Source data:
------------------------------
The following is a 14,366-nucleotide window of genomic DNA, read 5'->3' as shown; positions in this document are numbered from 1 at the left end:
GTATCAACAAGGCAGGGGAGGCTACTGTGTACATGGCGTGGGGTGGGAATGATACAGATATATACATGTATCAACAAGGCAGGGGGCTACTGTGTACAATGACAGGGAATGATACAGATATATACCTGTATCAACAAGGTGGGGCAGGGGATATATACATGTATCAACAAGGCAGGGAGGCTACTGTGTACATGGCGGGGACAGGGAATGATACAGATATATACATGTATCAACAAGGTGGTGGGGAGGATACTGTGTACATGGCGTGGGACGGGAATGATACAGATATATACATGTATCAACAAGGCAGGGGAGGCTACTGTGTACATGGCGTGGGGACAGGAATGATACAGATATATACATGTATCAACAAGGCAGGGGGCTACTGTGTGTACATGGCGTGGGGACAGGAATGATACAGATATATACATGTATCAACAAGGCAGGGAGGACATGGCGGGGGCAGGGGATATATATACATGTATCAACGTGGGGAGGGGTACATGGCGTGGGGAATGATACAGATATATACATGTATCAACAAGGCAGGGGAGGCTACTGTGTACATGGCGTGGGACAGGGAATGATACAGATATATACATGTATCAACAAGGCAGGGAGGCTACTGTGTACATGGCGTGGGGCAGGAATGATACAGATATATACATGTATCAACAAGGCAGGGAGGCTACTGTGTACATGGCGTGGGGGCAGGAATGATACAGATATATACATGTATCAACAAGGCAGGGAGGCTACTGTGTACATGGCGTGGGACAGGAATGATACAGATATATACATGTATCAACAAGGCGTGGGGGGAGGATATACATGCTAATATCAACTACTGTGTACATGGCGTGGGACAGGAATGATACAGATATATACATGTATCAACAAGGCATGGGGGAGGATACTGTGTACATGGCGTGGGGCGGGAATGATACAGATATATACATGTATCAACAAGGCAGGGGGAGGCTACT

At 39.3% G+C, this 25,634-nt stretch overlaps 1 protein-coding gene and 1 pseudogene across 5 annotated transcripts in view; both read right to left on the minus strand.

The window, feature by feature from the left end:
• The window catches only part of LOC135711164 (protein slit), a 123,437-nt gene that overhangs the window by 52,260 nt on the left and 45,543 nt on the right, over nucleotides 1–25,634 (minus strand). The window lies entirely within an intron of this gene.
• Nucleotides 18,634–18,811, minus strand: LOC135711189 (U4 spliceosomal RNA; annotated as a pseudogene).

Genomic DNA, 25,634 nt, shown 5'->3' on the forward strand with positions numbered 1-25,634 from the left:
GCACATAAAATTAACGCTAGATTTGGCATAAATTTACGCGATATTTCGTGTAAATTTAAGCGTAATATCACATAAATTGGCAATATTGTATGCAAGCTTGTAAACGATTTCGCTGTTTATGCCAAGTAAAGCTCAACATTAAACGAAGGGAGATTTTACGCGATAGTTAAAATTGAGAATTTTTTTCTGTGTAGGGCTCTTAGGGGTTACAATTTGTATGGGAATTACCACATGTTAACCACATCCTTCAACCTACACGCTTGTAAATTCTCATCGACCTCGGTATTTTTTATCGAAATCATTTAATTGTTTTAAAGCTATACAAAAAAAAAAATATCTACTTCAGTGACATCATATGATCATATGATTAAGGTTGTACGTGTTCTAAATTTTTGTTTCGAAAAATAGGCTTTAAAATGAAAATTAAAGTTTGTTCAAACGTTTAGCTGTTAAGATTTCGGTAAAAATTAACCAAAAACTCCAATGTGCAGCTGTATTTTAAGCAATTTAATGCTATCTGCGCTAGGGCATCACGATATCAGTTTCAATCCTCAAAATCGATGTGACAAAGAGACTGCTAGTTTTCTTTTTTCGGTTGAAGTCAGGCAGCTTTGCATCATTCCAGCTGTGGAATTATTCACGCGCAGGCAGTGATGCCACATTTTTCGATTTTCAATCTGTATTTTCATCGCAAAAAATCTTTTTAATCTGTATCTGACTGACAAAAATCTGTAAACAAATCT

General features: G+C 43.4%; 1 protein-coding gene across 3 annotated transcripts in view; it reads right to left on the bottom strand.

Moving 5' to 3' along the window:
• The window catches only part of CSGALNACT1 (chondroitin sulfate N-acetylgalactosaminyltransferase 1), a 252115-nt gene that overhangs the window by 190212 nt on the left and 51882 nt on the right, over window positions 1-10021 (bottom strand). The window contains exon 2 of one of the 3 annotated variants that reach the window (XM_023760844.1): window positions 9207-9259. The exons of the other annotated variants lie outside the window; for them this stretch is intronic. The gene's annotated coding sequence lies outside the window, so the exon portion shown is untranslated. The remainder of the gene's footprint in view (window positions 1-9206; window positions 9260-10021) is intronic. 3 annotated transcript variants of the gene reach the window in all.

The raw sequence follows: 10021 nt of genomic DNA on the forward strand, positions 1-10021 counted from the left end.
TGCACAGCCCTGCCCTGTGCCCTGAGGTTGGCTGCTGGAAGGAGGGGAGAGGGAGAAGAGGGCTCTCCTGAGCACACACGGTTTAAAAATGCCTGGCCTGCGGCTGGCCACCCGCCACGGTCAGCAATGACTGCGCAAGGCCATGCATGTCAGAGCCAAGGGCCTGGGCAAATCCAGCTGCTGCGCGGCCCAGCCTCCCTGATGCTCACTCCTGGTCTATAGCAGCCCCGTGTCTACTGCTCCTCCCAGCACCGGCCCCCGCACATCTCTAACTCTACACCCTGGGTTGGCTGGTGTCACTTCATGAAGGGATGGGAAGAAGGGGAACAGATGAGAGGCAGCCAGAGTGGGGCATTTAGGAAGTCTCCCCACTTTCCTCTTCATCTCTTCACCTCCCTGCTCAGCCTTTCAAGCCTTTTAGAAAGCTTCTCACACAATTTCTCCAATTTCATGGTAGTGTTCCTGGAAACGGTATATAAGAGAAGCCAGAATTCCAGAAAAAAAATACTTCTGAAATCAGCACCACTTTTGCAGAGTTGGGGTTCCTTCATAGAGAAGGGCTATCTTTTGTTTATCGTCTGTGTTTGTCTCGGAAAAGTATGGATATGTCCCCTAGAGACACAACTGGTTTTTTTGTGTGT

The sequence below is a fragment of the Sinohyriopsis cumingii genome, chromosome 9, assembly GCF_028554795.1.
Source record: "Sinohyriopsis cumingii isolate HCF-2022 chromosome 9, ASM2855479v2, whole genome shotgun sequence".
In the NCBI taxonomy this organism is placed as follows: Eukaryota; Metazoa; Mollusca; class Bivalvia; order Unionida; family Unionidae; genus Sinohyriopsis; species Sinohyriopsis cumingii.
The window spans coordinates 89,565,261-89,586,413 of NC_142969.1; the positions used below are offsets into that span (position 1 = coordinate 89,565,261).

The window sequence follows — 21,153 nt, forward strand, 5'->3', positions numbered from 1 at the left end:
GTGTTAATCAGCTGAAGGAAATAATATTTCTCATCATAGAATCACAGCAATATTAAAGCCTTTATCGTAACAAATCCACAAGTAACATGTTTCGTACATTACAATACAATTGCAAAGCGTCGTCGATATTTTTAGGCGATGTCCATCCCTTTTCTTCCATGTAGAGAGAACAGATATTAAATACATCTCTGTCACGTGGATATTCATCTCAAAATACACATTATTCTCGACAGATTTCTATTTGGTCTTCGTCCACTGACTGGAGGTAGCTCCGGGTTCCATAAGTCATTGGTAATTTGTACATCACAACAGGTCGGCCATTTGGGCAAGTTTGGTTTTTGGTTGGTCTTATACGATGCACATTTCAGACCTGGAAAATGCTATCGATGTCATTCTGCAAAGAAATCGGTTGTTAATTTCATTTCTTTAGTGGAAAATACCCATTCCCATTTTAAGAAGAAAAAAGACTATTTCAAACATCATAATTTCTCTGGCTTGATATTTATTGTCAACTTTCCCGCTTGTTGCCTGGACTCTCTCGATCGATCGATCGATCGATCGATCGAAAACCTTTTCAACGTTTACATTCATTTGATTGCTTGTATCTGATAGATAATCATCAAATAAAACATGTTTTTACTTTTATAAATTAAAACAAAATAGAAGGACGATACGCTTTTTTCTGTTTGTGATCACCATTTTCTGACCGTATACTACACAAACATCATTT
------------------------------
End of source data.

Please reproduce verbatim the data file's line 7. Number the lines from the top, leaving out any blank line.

Genomic DNA, 25,634 nt, shown 5'->3' on the forward strand with positions numbered 1-25,634 from the left: